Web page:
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A Society of Patriotic Ladies

This is an image of a satircal cartoon from 1775 called "A Society of Patriotic Ladies, at Edenton, North Carolina." It shows the patriotic Edenton women in a very unflattering way and makes them look foolish, as they pledge to boycott English goods in support of the resolutions of the Continental congress and the North Carolina Provincial Assembly. The ugly depiction of them likely is drawn from both their allegiance to the revolutionary cause and their gender. At the time, it would have been virtually unknown for women to organize politically or sign their names to a petition or political statement, and the action of the 51 women from Edenton was a ground-breaking event for American women.

Creation of the cartoon has been attributed to Philip Dawe (or Dawes). Dawe was an engraver and cartoonist in London and he created many well-known cartoons during that era. The cartoon was printed by R. Sayer and J. Bennett around March 25, 1775.  This image of the original cartoon was published in the Catalog of Prints and Drawings in the British Museum, Volume V. The original mezzotint print was richly colored and can be seen at this link in the collections of the British Museum:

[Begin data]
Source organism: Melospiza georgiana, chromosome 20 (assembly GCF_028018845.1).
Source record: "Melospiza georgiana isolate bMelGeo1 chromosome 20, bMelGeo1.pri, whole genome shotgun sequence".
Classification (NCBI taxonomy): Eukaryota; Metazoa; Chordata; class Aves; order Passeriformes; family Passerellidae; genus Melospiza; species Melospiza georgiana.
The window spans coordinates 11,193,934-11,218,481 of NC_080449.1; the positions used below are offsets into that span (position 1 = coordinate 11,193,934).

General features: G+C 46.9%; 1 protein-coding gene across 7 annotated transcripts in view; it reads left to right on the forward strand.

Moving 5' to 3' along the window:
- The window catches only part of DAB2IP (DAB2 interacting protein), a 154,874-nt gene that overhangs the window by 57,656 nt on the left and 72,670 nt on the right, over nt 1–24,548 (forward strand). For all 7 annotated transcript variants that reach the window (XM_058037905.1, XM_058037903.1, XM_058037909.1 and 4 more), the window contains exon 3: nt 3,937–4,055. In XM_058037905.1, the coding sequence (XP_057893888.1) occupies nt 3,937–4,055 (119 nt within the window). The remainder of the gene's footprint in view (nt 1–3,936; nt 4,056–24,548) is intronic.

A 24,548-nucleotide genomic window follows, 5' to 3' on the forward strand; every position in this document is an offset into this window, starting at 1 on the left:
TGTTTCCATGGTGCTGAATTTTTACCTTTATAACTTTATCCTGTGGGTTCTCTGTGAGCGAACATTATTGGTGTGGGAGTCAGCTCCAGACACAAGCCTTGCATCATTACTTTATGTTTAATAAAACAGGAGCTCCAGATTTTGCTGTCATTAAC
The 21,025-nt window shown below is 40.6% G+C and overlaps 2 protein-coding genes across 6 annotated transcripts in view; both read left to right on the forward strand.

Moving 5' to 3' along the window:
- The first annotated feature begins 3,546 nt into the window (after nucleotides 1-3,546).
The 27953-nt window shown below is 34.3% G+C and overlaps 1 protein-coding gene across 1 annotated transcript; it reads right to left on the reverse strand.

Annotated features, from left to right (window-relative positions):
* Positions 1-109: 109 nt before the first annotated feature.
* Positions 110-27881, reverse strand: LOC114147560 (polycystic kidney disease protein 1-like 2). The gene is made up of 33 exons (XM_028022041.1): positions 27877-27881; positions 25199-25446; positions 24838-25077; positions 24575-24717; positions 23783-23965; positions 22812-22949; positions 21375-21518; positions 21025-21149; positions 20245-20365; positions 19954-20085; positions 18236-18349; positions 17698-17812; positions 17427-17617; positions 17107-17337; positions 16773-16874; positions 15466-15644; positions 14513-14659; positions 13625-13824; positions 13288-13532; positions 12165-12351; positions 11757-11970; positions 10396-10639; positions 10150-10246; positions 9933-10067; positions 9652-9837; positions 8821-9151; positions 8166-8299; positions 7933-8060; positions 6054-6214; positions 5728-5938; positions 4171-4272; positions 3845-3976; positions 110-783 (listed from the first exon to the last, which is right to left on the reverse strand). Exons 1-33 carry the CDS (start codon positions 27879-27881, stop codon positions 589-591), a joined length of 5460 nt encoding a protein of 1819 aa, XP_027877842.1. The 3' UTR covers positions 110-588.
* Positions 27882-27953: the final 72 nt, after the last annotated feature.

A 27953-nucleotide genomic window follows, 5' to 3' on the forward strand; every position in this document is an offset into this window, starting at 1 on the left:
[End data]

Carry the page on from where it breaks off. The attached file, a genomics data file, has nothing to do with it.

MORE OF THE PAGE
Citation (Chicago Style): 

Robert Sayer and John Bennett (Firm), and Philip Dawe. Mezzotint. 1775. A society of patriotic ladies, at Edenton in North Carolina. London: Printed for R. Sayer & J. Bennett. Item PC 1-5284B, British Cartoon Prints Collection, Library of Congress Prints & Photographs Online Catalog.

Usage Statement: 

Public Domain

Public Domain is a copyright term that is often used when talking about copyright for creative works. Under U.S. copyright law, individual items that are in the public domain are items that are no longer protected by copyright law. This means that you do not need to request permission to re-use, re-publish or even change a copy of the item. Items enter the public domain under U.S. copyright law for a number of reasons: the original copyright may have expired; the item was created by the U.S. Federal Government or other governmental entity that views the things it creates as in the public domain; the work was never protected by copyright for some other reason related to how it was produced (for example, it was a speech that wasn't written down or recorded); or the work doesn't have enough originality to make it eligible for copyright protection.